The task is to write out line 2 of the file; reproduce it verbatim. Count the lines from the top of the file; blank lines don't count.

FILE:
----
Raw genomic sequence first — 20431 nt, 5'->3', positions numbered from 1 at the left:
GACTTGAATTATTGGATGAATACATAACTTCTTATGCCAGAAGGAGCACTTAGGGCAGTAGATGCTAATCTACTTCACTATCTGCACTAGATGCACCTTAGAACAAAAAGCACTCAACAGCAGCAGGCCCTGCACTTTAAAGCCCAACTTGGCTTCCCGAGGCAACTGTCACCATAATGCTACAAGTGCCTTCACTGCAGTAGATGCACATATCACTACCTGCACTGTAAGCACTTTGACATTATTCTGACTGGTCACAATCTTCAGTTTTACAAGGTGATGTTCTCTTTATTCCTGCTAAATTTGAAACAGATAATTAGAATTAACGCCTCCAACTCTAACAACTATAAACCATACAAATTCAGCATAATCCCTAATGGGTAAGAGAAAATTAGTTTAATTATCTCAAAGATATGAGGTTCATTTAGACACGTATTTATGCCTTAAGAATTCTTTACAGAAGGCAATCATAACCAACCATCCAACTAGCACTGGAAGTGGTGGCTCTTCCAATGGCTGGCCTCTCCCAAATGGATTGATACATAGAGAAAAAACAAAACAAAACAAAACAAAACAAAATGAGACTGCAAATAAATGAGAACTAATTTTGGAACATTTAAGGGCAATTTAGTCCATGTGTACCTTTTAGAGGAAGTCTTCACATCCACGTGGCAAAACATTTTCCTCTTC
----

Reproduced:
GACTTGAATTATTGGATGAATACATAACTTCTTATGCCAGAAGGAGCACTTAGGGCAGTAGATGCTAATCTACTTCACTATCTGCACTAGATGCACCTTAGAACAAAAAGCACTCAACAGCAGCAGGCCCTGCACTTTAAAGCCCAACTTGGCTTCCCGAGGCAACTGTCACCATAATGCTACAAGTGCCTTCACTGCAGTAGATGCACATATCACTACCTGCACTGTAAGCACTTTGACATTATTCTGACTGGTCACAATCTTCAGTTTTACAAGGTGATGTTCTCTTTATTCCTGCTAAATTTGAAACAGATAATTAGAATTAACGCCTCCAACTCTAACAACTATAAACCATACAAATTCAGCATAATCCCTAATGGGTAAGAGAAAATTAGTTTAATTATCTCAAAGATATGAGGTTCATTTAGACACGTATTTATGCCTTAAGAATTCTTTACAGAAGGCAATCATAACCAACCATCCAACTAGCACTGGAAGTGGTGGCTCTTCCAATGGCTGGCCTCTCCCAAATGGATTGATACATAGAGAAAAAACAAAACAAAACAAAACAAAACAAAATGAGACTGCAAATAAATGAGAACTAATTTTGGAACATTTAAGGGCAATTTAGTCCATGTGTACCTTTTAGAGGAAGTCTTCACATCCACGTGGCAAAACATTTTCCTCTTC